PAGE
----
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Issue: August 11

Fall planting of trees and shrubs is a good idea, but we can also plant container grown trees and shrubs in late summer

Q. Everything I read says to plant trees in the fall when they are dormant. To plant a tree during the heat of the summer may stress it and cause it to die. I recently purchased several trees in buckets from a local nursery on clearance. Such a deal! My question is which is worse, to leave the tree in a bucket where it is already probably root bound for the next 3-4 mos. or attempt to transplant it at this time of year (Aug)? Don R. via University-wide Extension

A. You will often find recommendations to plant trees and shrubs in the autumn. There are several reasons for this. Nurseries often lower the price of plants to clear their inventory in preparation for the spring. As you mentioned, these plants have often become rootbound in the container and will only continue to do so if kept longer in the container in the nursery. There are also horticultural benefits from fall planting. Many trees grow a large proportion of their new roots in the autumn. At this time the air has begun to cool, reducing metabolic activity in the upper part of the plant, while the soil remains warm for several months. This results in greater metabolic activity in the roots in the autumn and greater root growth. Food material produced in the leaves in the summer is directed to the roots during this time because metabolic activity is greater in the roots. In New Mexico, we often have less wind in the fall, so staking of new plants is less critical while the roots are establishing. This results in less damage from staking materials and wind. Fall is a good time to plant, but your question about planting in August is relevant. In general, container grown plants may be planted anytime the soil can be worked (not frozen). Waiting a month or two may allow the roots to become somewhat more rootbound, but more importantly, it is difficult to maintain adequate moisture in containers than in the ground. So, for both reasons you can plant trees and shrubs in August. The only concern is that proper planting technique involves cutting the circling roots in the container. Cutting these roots results in a reduced root system to supply water to the top of the plant and wilting may occur. However, by mid-August temperatures are beginning to decline and, some years, the monsoon continues providing soil moisture and higher humidity to help plants cope with the reduced root system. This is the season when plants are programmed to produce new roots, so new root development should begin soon to replace those that were cut. Gardeners in parts of New Mexico where temperatures have remained extremely high may wish to delay a few more weeks, but that is not necessary. If you choose to delay, do so only if you can provide a shady place that is protected from the wind for these plants remaining in their containers. You must also commit to watering twice a day or more to sustain them in good condition until you can plant. You must provide these plants several months in the ground before the soil finally cools in order to establish new roots before winter begins. So, delay no longer than early September. Water the plants well when planting them. Apply organic mulch over the root zone and water every week at first. Be sure the plants have been well watered before the ground freezes in the winter. Specific information regarding planting trees and shrubs has been published in earlier Yard and Garden articles, so look for these articles at SWYG Archives.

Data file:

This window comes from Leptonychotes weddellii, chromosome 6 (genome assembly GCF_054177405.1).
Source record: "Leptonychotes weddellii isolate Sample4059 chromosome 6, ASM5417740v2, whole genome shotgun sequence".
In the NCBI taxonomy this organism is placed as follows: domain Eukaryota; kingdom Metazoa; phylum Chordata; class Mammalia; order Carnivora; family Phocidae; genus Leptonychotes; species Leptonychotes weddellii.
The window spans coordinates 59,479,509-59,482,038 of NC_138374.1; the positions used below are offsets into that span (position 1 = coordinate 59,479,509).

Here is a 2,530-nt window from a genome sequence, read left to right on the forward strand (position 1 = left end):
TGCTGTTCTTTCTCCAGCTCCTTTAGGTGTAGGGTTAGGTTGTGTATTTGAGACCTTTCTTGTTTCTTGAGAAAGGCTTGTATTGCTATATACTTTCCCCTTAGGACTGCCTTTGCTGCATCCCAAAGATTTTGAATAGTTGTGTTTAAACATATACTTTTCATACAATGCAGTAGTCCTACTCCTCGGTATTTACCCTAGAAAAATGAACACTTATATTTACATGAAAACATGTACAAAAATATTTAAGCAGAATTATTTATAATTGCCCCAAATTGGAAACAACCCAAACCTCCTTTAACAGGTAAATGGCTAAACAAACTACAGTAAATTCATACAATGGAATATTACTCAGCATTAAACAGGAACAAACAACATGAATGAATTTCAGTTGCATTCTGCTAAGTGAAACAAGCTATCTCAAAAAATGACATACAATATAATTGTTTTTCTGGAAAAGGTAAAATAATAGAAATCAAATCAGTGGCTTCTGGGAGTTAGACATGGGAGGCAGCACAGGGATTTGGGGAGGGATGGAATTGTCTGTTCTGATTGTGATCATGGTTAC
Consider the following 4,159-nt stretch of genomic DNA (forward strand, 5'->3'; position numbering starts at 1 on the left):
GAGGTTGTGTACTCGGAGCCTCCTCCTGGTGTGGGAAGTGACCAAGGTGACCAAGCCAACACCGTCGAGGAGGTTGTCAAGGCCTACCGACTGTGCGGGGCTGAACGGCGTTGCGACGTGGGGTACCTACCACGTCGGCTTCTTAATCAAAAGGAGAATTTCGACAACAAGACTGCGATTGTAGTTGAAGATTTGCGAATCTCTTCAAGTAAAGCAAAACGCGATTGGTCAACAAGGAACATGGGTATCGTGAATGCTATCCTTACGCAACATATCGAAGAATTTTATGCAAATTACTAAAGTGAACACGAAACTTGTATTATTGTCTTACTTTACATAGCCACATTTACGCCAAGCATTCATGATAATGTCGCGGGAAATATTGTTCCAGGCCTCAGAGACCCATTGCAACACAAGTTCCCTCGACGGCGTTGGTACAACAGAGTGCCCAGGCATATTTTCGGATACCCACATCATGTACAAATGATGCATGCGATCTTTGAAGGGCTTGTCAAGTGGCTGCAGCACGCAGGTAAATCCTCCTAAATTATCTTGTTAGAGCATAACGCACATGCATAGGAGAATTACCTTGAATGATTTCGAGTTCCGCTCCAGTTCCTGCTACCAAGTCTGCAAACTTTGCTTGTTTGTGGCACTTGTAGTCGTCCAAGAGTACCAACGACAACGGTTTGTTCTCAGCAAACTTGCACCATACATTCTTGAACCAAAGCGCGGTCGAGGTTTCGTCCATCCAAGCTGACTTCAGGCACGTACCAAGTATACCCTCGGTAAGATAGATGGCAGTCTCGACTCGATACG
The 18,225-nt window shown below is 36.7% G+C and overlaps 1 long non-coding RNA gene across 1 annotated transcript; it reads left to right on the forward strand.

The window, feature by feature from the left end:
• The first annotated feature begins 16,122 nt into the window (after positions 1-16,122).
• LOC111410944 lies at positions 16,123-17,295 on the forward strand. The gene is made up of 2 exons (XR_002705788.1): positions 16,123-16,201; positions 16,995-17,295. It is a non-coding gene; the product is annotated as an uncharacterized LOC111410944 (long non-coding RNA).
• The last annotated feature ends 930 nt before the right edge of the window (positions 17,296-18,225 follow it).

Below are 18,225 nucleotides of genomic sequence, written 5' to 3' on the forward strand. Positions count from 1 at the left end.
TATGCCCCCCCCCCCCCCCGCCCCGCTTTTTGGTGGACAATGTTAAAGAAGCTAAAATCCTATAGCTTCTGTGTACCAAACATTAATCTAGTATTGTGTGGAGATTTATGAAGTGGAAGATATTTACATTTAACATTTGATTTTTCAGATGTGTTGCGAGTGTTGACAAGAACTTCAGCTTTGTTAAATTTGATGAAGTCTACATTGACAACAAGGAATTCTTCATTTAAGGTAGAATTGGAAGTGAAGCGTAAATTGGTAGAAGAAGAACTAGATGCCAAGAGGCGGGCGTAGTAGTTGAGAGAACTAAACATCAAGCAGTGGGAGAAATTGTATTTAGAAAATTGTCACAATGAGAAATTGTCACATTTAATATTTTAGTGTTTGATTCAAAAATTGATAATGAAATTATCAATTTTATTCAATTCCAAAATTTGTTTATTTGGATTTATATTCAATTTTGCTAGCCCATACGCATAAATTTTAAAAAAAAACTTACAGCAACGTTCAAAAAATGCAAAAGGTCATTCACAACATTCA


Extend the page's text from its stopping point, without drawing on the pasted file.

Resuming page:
For more gardening information, visit the NMSU Extension publications World Wide Web site at http://www.cahe.nmsu.edu/pubs/_h.

Send your gardening questions to:

Yard and Garden, ATTN: Dr. Curtis Smith
NMSU Cooperative Extension Service
9301 Indian School Road, NE, Suite 112
Albuquerque, NM 87112

Curtis W. Smith, Ph.D., is an Extension Horticulture Specialist with New Mexico State University's Cooperative Extension Service. New Mexico State University is an equal opportunity/affirmative action employer and educator.